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Fashion Notes: Best in Show, Pre-Fall 09 (Part II)
by The Kindly One


I am a great fan of bomber jackets, and I particularly loved Givenchy's version. No real surprise. I don't think Riccardo Tisci always knocks it out of the park, but I am generally a fan of his jackets, as he regularly cuts dramatic necklines that frame the face and high, narrow sleeves, design elements I look for as I find them personally flattering.


Finally, a menswear look that doesn't fall back on old, tired notions of sexiness/cuteness/girlish whimsy. This is menswear, period, cut down to fit women without regard to femininity or dressing for men (thank you, Balenciaga). Of course, without concessions to the figure, 90% of women couldn't wear this look, but I didn't choose it for its wearability. I've chosen it more for the idea of taking on laddish cardigans and detailing and the overall aesthetic of extremely boyish clothing, both in look and cut. Turns out you don't need shrunken vests and glen plaid short shorts to look sexy in menswear.


For at least the past five years, probably ten, the film Grey Gardens has been a perennial, at times primary, force within fashion. There are a variety of factors that contribute to this, including the Olsen twins' "Dumpster chic" aesthetic and general advanced skill in layering and tweaking proportions; the neo-boho/SoCal aesthetic in the early 2000s; Marc Jacobs's hugely influential 2005 and 2006 Fall/Winter collections, in which he masterfully culminated a twenty-year obsession with layering, deconstruction, and grunge and basically established The New Order for silhouettes and layering to come; and the general hipsterism/new formlessness/grunge-cum-lately aesthetic currently driving fashion. I don't know if Grey Gardens directly influenced this look, but I do think Balenciaga captured eccentricity here in a way that is appealing and ladylike. The dress is gorgeous and feminine, and while the coat is almost barbaric, it manages not to compete with the dress. Overall, the look is restrained and chic and sidesteps the more overt, sweater-as-a-headwrap influences you'll see.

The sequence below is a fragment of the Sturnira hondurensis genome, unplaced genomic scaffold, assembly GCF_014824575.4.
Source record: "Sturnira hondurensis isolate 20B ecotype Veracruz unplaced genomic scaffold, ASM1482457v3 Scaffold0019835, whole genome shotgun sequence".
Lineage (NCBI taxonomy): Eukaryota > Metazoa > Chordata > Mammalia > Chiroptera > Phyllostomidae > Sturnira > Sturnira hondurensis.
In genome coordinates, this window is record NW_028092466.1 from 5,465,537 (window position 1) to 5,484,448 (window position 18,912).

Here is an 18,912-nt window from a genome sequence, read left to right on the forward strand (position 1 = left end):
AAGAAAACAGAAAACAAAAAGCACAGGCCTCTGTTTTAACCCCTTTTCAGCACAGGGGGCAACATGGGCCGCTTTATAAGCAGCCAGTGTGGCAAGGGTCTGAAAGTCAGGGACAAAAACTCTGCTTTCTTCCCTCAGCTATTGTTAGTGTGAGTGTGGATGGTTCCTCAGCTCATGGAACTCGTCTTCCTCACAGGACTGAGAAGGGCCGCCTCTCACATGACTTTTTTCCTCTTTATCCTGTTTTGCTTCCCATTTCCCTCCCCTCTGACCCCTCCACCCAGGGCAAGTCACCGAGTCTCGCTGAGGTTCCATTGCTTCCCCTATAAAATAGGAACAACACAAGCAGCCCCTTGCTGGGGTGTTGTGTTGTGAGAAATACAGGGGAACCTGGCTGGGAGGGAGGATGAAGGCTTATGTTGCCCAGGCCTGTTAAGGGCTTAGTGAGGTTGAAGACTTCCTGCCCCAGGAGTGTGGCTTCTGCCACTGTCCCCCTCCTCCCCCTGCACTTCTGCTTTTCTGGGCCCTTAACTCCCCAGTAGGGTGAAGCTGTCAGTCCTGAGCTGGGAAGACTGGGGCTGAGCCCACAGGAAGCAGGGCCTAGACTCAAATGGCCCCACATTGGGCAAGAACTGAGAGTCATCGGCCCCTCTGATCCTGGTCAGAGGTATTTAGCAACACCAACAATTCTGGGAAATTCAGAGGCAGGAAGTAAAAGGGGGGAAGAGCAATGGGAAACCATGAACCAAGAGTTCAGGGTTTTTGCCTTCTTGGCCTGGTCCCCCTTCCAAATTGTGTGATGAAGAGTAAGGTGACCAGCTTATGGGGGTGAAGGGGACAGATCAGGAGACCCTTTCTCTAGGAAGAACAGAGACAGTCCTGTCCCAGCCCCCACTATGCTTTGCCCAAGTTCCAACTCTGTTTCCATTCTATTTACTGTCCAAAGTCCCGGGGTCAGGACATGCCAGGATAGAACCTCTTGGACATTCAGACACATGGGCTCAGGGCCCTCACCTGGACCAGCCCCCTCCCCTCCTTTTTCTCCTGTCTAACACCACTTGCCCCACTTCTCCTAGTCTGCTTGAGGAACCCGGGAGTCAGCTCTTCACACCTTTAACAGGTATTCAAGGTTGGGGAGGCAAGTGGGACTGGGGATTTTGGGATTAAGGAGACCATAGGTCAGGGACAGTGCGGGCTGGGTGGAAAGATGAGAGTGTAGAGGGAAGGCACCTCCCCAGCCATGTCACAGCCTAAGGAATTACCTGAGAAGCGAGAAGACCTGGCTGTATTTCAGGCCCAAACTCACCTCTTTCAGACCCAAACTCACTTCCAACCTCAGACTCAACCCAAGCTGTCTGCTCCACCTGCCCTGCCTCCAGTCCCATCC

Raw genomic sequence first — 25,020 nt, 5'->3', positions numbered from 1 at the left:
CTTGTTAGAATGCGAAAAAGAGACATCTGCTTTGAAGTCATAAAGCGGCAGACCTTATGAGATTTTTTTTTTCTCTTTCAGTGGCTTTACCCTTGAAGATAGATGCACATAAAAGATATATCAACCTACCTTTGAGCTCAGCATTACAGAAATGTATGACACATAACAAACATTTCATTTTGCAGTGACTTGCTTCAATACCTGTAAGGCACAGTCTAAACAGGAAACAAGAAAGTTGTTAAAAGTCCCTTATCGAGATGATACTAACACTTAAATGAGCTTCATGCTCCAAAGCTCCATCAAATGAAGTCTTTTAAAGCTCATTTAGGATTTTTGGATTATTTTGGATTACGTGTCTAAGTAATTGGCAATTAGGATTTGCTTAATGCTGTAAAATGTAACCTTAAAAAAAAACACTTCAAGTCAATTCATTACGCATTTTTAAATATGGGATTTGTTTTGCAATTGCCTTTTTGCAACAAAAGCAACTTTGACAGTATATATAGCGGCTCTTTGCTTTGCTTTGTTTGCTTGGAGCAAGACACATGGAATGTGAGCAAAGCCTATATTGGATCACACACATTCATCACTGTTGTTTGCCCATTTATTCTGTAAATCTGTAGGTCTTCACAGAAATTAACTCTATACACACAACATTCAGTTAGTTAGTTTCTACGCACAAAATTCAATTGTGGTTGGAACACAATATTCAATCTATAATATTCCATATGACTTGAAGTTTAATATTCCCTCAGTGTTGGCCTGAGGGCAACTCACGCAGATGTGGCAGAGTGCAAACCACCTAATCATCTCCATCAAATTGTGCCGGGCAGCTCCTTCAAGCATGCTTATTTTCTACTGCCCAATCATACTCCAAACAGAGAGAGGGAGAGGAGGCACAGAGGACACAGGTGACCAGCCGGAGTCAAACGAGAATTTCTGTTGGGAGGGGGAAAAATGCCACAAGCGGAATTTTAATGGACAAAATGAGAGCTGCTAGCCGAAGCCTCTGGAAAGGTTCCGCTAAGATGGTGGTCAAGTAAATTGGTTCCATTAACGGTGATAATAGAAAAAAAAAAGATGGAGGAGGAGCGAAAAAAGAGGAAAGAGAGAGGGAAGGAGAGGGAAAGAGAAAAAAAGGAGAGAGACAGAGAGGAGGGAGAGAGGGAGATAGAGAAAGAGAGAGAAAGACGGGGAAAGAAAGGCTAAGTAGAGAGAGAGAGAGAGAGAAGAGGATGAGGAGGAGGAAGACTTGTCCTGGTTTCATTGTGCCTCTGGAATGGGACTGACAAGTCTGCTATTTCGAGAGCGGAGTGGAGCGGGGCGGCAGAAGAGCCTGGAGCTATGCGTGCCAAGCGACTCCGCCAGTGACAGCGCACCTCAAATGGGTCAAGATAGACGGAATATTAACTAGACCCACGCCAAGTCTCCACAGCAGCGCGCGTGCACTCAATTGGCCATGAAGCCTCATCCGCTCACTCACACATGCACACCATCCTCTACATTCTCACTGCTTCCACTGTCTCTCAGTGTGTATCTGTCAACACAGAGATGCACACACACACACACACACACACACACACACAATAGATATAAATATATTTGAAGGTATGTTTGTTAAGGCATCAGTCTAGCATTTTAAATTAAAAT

The thirties are a yearly revisitation in fashion, seen every winter I can remember, though more of an influence some years than others. Unlike Grey Gardens, I'm not really sure why this is so much of an influence. Eighties resurgence aside, grown women don't want to dress in a nostalgic reverie. My best guesses for the constant recycling of the idea is that it is primarily American designers that cling to it (think Ralph Lauren, Donna Karen, Proenza Schouler), and Americans are more guilty of theme dressing than Europeans (and everyone else in the world).
That said, this is a beautiful iteration of the theme from Lanvin. I am a huge fan of black lace dresses, as well as dresses in this cut, and the combination of the two does my heart good. I also love the fur shrug over the dress. Given its cut and color, this is a dress that could easily look dour, and the fur adds a much-needed dose of whimsy and shape. Overall, this is such an elegant look, beautifully executed top to tails.


If this dress looks familiar, Tilda Swinton wore it to an event earlier this year. Tilda - she may have crazy hair, but she wears the best gowns, hands down. I chose this gown from Lanvin as best evening dress because it will never age. It isn't laden with trendiness in cut, color, or detailing. It doesn't rely on a passing notion of prettiness, femininity, or sexiness to sell itself. What sells it is its elegance - the draping, the dramatic shoulder-tie, the overall demure quality of a gown that draws attention to wearer and acts as her frame. I'll leave it at that. This is a dress that explains itself.

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8/18/2009 [3]

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